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Posts Tagged ‘mint’

It only took four days. That’s how long the deer “waited” before feasting on our newly planted vegetables. We planted the majority of our garden this past Sunday and after a couple days, everything seemed fine.

From bottom left: Tomato, spinach and zucchini all eaten by deer.

From bottom left: Tomato, spinach and zucchini all eaten by deer.

There was a little bit of a pepper leaf torn off, but not a big deal. Then, checking our garden this afternoon, we saw the full brunt of the damage, along with a few hoof prints left behind in the soil.

Our spinach was sheared to stems and the cherry/grape tomato plants were chewed to nubs. The deer also did a number on our pea and ate all but a couple leaves from both our zucchini plants. Oddly enough, they left the yellow squash alone. I also think it is a bit strange that for two months they never nibbled on the growing spinach, peas or lettuce and somehow decided this was the opportune moment.

So now we’re in full defense mode against these beasts, which, under any other circumstance, I don’t mind having around our house.

Mixed together with water, this helps deter deer.

Mixed together with water, this helps deter deer.

Here’s the plan:

Garlic and cayenne pepper. I tried this toward the end of last year and it seemed to work. I mix the powdered versions (what you buy in the spice aisle at the grocery store) with water and spray generously around and on the plants. I might even add egg or milk to the mix to help it stick to the leaves.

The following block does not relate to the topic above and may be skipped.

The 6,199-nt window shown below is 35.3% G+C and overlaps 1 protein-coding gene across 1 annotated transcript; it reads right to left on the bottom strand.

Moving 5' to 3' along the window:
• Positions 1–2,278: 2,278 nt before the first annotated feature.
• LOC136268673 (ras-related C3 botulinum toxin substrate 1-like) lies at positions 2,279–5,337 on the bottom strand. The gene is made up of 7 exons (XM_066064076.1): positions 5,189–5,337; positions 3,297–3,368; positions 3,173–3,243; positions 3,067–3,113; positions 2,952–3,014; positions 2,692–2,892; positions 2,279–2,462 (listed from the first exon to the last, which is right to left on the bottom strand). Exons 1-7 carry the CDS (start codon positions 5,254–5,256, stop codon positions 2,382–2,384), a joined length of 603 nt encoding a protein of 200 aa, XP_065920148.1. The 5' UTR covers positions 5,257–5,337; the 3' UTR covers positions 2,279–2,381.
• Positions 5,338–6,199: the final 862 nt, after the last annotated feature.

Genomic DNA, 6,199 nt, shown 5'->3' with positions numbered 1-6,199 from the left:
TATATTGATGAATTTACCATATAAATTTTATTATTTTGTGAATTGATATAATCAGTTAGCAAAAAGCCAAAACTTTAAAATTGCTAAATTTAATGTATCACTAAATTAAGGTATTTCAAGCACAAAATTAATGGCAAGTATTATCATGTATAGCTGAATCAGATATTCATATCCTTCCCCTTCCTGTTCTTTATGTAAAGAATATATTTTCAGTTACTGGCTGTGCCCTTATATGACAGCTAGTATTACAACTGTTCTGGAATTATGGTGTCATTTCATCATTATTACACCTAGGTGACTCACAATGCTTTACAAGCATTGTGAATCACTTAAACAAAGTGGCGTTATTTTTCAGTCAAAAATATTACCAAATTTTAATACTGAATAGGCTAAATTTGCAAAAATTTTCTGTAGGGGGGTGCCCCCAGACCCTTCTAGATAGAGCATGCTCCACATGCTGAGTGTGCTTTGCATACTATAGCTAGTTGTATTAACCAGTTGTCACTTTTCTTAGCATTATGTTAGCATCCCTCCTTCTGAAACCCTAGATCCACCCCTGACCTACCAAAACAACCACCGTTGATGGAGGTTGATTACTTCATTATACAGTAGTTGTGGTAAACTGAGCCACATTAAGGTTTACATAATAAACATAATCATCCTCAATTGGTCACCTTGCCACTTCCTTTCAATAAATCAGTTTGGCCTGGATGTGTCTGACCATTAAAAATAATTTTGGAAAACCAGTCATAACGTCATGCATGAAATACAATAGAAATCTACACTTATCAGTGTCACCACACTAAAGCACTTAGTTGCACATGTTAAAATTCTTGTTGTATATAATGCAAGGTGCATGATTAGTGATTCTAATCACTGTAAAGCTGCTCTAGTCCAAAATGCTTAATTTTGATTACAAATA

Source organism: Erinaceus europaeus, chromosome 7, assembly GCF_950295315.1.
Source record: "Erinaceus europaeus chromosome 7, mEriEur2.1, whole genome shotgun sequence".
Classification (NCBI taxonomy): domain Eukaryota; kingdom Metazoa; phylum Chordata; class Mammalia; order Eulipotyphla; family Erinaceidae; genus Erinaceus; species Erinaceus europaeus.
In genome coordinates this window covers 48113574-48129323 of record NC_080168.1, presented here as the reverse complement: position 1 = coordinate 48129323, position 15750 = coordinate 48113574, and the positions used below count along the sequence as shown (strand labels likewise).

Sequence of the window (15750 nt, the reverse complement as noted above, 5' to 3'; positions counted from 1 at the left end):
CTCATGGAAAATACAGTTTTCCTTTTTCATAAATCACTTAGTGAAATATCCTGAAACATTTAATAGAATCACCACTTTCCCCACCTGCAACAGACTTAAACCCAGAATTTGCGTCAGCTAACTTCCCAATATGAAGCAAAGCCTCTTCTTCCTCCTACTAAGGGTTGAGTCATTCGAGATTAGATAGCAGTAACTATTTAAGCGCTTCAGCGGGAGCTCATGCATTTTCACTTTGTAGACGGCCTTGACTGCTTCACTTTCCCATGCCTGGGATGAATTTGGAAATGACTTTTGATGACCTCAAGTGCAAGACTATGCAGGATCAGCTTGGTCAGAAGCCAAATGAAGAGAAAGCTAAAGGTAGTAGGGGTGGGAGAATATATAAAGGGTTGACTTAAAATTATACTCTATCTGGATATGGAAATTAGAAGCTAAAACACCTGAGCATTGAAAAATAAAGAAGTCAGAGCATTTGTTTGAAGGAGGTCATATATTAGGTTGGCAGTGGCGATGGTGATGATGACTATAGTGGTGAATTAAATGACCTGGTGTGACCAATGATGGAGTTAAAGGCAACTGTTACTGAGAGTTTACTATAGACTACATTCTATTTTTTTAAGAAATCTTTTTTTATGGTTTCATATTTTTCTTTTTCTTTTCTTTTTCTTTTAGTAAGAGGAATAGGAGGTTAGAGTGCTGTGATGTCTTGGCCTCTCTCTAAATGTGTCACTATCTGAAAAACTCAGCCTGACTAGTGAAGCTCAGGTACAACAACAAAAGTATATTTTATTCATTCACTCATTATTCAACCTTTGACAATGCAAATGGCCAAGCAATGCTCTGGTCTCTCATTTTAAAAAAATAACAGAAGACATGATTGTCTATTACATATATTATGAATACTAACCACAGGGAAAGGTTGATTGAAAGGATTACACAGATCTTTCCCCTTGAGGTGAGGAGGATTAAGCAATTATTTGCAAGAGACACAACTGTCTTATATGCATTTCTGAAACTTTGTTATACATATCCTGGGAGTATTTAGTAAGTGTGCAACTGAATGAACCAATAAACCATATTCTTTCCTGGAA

Mint. We’ll move our mint pot to the area we want to protect. Apparently the strong smell is not so pleasing to the deer.

Marigolds. It’s the same idea as above. The strong smell is supposed to keep the deer away. Probably buy several of these to put near each raised bed. Other plants could help and we might try those too.

We’ve bought two replacement zucchini and transplanted the others to pots and will do the same for the tomatoes. Last year the deer damaged tomato plants recovered a bit and actually produced some. The only positive to this situation is that the deer ate everything early. If it must happen, I’d rather it be now than when the plants are well established.

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In my head, I said this post’s title much like Dr. Frankenstein when his experiment woke up.

While it may seem a bit silly, it kind of replicates my feelings when I saw our herbs bouncing back. The oregano has sprouted a handful of leaves, and the chives and mint are getting out of control, which is a bit of a surprise because it’s still so early in the season.

Chives and oregano in the first pot, mint behind it.

Chives and oregano in the first pot, mint behind it. The thyme didn’t survive the transplant.

Last year we dedicated an entire raised bed to herbs. Matt thought that was a waste of space, and I’ve come to see his point. Our plan this year is to intersperse the herbs throughout the vegetable beds – both as a space saver and possible pest deterrent.

But until we planted tomatoes, squash, peppers and a host of other plants, herbs were going to be on hold. So when I dug up the landscape fabric from last year’s herb bed, I replanted the chives, thyme and oregano in a spare pot until they were needed.

My thought was if they survive, great; if not, no big deal.

We’re glad to see they’re mostly doing well – the thyme looks dead, but the other two transplants look lush. I’m going to divide the chives into smaller clumps and plant them around the maple tree in our back yard. We also have hostas there that were nearly destroyed by slugs, and chives are supposed to repel those slimy beasts. Plus, they have pretty purple flowers when you let them go to seed.

As for the mint, well, Derby Day is right around the corner …

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